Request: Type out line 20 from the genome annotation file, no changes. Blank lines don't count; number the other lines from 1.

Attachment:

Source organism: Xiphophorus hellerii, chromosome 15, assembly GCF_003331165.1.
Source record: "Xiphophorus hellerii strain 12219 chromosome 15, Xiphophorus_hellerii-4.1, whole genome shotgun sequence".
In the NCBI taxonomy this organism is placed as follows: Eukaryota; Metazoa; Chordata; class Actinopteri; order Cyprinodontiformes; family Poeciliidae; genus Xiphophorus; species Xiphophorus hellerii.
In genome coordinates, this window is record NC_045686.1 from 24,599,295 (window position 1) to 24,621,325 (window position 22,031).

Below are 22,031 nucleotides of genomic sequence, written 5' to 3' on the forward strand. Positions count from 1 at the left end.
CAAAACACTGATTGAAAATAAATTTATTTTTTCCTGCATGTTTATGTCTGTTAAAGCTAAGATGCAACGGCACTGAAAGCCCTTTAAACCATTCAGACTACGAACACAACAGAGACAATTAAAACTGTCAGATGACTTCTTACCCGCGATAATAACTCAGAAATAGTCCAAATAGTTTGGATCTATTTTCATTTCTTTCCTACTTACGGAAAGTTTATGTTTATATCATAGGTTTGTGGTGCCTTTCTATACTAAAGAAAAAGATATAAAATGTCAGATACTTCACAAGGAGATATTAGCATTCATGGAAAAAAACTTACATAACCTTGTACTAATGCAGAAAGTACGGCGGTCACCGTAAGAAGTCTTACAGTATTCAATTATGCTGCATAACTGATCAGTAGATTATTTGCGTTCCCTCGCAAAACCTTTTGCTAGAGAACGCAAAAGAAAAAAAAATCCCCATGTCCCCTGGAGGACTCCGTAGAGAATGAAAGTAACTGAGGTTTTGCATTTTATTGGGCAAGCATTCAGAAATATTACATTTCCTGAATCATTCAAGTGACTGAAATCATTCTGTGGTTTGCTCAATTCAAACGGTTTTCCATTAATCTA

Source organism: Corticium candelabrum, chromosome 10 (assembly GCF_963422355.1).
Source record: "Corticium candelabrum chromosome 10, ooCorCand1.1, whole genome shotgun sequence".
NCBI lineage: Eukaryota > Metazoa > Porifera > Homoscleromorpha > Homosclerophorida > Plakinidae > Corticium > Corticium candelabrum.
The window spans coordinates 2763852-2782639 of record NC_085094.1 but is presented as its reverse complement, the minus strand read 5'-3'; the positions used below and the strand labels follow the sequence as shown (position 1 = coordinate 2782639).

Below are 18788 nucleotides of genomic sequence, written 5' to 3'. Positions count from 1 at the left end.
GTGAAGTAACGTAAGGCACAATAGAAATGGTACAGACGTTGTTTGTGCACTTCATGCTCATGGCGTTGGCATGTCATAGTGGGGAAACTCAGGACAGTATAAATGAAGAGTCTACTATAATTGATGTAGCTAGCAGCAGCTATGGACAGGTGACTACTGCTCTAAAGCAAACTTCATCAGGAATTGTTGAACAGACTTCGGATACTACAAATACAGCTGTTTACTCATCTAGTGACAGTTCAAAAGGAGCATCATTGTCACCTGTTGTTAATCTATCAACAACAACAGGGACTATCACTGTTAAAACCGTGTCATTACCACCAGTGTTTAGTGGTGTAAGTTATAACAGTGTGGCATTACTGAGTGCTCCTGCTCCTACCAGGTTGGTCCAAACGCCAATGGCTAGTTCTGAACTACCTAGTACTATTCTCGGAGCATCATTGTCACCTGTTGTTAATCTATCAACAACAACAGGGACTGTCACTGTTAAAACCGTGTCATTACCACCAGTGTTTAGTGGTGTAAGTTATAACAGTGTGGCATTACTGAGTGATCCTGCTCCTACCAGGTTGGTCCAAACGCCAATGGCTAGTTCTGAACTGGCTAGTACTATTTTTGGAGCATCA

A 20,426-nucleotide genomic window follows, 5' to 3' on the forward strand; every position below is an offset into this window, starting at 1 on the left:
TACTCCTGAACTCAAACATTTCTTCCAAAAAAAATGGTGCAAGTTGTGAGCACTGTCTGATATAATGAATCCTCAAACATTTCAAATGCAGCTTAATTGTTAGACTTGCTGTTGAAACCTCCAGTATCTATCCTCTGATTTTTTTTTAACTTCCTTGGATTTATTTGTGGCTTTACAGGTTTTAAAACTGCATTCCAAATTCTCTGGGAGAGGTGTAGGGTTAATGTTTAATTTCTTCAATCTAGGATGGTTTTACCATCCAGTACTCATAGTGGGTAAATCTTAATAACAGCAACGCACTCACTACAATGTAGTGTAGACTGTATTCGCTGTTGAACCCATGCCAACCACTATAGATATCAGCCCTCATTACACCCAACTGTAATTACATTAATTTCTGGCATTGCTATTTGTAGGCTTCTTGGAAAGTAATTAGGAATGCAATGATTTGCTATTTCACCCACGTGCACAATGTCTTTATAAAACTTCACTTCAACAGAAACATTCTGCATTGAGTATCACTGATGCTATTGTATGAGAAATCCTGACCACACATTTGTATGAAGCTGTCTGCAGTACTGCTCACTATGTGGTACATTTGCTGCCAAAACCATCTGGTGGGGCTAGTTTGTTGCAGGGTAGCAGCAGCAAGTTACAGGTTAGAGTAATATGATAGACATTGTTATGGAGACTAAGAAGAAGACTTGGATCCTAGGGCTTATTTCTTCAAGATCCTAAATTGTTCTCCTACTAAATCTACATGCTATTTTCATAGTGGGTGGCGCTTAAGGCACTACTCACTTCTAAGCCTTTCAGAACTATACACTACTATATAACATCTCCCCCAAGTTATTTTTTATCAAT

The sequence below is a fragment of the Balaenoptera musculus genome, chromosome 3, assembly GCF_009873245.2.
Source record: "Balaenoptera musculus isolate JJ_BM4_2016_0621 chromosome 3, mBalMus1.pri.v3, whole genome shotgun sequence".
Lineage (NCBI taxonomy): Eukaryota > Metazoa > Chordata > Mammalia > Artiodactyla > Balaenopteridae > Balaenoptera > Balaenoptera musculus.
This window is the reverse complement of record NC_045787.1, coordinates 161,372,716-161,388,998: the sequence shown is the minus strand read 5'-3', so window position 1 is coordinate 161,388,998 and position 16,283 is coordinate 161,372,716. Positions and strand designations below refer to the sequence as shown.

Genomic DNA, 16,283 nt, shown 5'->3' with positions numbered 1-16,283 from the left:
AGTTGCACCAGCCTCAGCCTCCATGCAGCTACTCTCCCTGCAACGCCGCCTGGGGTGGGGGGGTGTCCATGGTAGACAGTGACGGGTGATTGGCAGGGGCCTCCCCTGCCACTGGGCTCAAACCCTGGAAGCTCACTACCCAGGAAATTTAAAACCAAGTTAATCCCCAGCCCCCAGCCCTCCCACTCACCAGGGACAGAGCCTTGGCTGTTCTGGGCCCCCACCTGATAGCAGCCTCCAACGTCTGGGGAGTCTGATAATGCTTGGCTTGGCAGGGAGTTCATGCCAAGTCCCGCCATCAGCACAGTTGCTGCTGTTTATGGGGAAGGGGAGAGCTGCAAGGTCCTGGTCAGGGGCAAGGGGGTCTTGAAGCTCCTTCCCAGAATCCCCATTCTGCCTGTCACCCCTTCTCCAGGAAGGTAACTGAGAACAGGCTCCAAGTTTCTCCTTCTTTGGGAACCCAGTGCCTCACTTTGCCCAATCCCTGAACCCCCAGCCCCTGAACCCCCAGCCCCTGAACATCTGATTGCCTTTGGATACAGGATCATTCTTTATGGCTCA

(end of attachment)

AGTTGCACCAGCCTCAGCCTCCATGCAGCTACTCTCCCTGCAACGCCGCCTGGGGTGGGGGGGTGTCCATGGTAGACAGTGACGGGTGATTGGCAGGGGCCTCCCCTGCCACTGGGCTCAAACCCTGGAAGCTCACTACCCAGGAAATTTAAAACCAAGTTAATCCCCAGCCCCCAGCCCTCCCACTCACCAGGGACAGAGCCTTGGCTGTTCTGGGCCCCCACCTGATAGCAGCCTCCAACGTCTGGGGAGTCTGATAATGCTTGGCTTGGCAGGGAGTTCATGCCAAGTCCCGCCATCAGCACAGTTGCTGCTGTTTATGGGGAAGGGGAGAGCTGCAAGGTCCTGGTCAGGGGCAAGGGGGTCTTGAAGCTCCTTCCCAGAATCCCCATTCTGCCTGTCACCCCTTCTCCAGGAAGGTAACTGAGAACAGGCTCCAAGTTTCTCCTTCTTTGGGAACCCAGTGCCTCACTTTGCCCAATCCCTGAACCCCCAGCCCCTGAACCCCCAGCCCCTGAACATCTGATTGCCTTTGGATACAGGATCATTCTTTATGGCTCA